5 Creative Ways To Repurpose Your Christmas Leftovers

Get the ultimate bang for your buck and prevent food waste.

Image of a Christmas feast spread.
Image: glooko.com

In our mission to be more sustainable and less wasteful this Christmas, we’re already thinking about creative ways to use up leftovers so that they don’t end up in the bin. Despite festive feasting often being one of the most eagerly-awaited aspects of Christmas, it often results in an astonishing amount of food waste. According to Unilever, the UK alone amassed the equivalent of 4.2 million Christmas dinners’ worth of waste last year, which amounts to £64 million worth of food. Gross, right?

Well, not this year, folks! Here are our best tips for making sure you get maximum return on your Chrissy dinner for the rest of the festive period.

The freezer is your friend

Image of glass jars with various vegetables in them.
Image: pinterest.com/foodmattersfilm

Ok, it’s a no-brainer, but it’s really worth reiterating. The vast majority of traditional Christmas fayre—we’re talking turkey, ham, vegetables and roast potatoes—are all ripe for freezing, meaning you can make meals out of them for weeks, if not months, to come. The beauty of freezing your leftovers separately is that you can wait until you’re ready to use them to see what you feel like making. From pea and ham soup to ham fried rice, you’ll have time to work out your plan of recipe attack before you use up those leftovers.

Get creative with your recipes

Two images of recipes for using up Christmas leftovers.
Images: Jamieoliver.com

After you’ve had some time and distance from all of the festive excess that worked its way into your freezer, it’s time to work out what you want to do with it. This spiced veggie rice with poached eggs looks like a great way to use up some of those leftover vegetables, while this ham ribollita or turkey curry sounds like a delicious way of relieving your freezer of some of the leftover meat.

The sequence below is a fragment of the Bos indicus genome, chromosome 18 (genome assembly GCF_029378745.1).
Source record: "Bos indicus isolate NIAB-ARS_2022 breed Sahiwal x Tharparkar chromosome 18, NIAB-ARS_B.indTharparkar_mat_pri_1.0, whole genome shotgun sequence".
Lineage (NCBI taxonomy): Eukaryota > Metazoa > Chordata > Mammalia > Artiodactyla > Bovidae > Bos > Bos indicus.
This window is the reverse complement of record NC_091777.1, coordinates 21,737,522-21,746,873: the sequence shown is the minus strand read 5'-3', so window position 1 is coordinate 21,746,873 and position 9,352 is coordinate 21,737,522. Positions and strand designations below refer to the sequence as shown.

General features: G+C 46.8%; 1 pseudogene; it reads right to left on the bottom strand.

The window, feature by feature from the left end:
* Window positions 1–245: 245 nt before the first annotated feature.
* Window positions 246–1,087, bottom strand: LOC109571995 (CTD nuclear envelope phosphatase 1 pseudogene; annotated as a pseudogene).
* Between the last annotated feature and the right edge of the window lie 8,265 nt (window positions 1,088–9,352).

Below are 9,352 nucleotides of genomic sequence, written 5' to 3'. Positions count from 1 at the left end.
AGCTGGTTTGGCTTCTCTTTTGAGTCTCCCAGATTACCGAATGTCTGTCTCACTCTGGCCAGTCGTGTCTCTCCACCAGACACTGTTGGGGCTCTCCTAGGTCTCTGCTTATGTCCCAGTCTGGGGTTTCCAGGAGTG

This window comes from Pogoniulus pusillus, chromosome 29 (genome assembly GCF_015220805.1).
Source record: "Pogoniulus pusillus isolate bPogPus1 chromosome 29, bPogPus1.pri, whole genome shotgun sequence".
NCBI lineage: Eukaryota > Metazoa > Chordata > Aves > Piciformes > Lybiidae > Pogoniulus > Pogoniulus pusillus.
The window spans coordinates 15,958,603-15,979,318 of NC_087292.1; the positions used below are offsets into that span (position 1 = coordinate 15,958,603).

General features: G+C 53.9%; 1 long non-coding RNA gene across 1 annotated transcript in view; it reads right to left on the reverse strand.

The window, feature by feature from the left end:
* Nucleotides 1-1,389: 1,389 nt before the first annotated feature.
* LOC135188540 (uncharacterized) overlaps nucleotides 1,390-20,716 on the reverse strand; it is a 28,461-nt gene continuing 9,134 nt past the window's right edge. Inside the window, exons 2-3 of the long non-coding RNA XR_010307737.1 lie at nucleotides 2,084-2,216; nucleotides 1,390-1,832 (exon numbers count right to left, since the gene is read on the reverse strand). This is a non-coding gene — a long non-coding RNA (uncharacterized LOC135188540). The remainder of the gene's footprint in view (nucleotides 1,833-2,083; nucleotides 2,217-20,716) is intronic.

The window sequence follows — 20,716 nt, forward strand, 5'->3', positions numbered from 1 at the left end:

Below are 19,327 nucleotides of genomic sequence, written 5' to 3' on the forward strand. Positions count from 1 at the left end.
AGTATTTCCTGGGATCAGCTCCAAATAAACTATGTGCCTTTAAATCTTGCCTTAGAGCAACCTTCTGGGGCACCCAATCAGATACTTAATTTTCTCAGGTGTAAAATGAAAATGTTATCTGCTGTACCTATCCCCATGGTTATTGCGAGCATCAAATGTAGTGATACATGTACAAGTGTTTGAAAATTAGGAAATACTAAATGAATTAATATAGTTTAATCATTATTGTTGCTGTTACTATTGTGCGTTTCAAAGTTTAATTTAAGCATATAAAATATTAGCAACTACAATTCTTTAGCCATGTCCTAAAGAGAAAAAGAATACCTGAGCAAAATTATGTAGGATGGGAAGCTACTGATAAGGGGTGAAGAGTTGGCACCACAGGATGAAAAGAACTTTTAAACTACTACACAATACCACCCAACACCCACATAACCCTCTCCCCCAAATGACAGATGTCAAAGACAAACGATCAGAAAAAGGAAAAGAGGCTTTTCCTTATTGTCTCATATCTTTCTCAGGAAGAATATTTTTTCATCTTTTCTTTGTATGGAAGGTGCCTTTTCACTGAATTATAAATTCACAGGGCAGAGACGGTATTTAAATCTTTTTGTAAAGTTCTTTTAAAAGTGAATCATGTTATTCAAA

When it comes to turkey, use it in whichever way you would use chicken or pork. It’s a rich source of protein, iron, zinc, potassium, phosphorus and selenium, which means it’s the perfect meat to add into stirfrys, tacos, soups, wraps, salads and more.

Make a stock

Image of chopped vegetables about to be put in a big pot to make stock.
Image: Food52

While you cook each of the elements of your festive feast, make sure you save all of the peels, stalks, offcuts, bones, leave and other leftovers in bags or containers to make stock. If you want to save them for a while, chuck the bags in the freezer ready for when you need them—so simple but a great way of reducing your food waste a whole lot more.

Add eggs

Image of a breakfast scramble with two fried eggs on top and a fork by the side.
Image: Eating Bird Food

The majority of Christmas feast elements like potatoes, meat and vegetables can combine to create a great breakfast dish. Simply add your leftovers to a fry pan with some coconut oil, and either turn into an omelette by adding a few eggs or fry an egg to have on top. It will feel like an entirely different meal!

Reduce leftovers in advance

Image of a woman holding a basket full of groceries.
Photo by rawpixel on Unsplash

Another obvious one, but one to really keep in mind if you’re serious about reducing your food waste this year. Keep a close eye on what’s being bought for Christmas lunch—because things quickly get out of control, which is when you end up with way more than you ever needed. Work out exactly what you need, how many people you need it for and buy accordingly. It’s unlikely anyone will go hungry, and it’s another big step towards a more eco-friendly Christmas.

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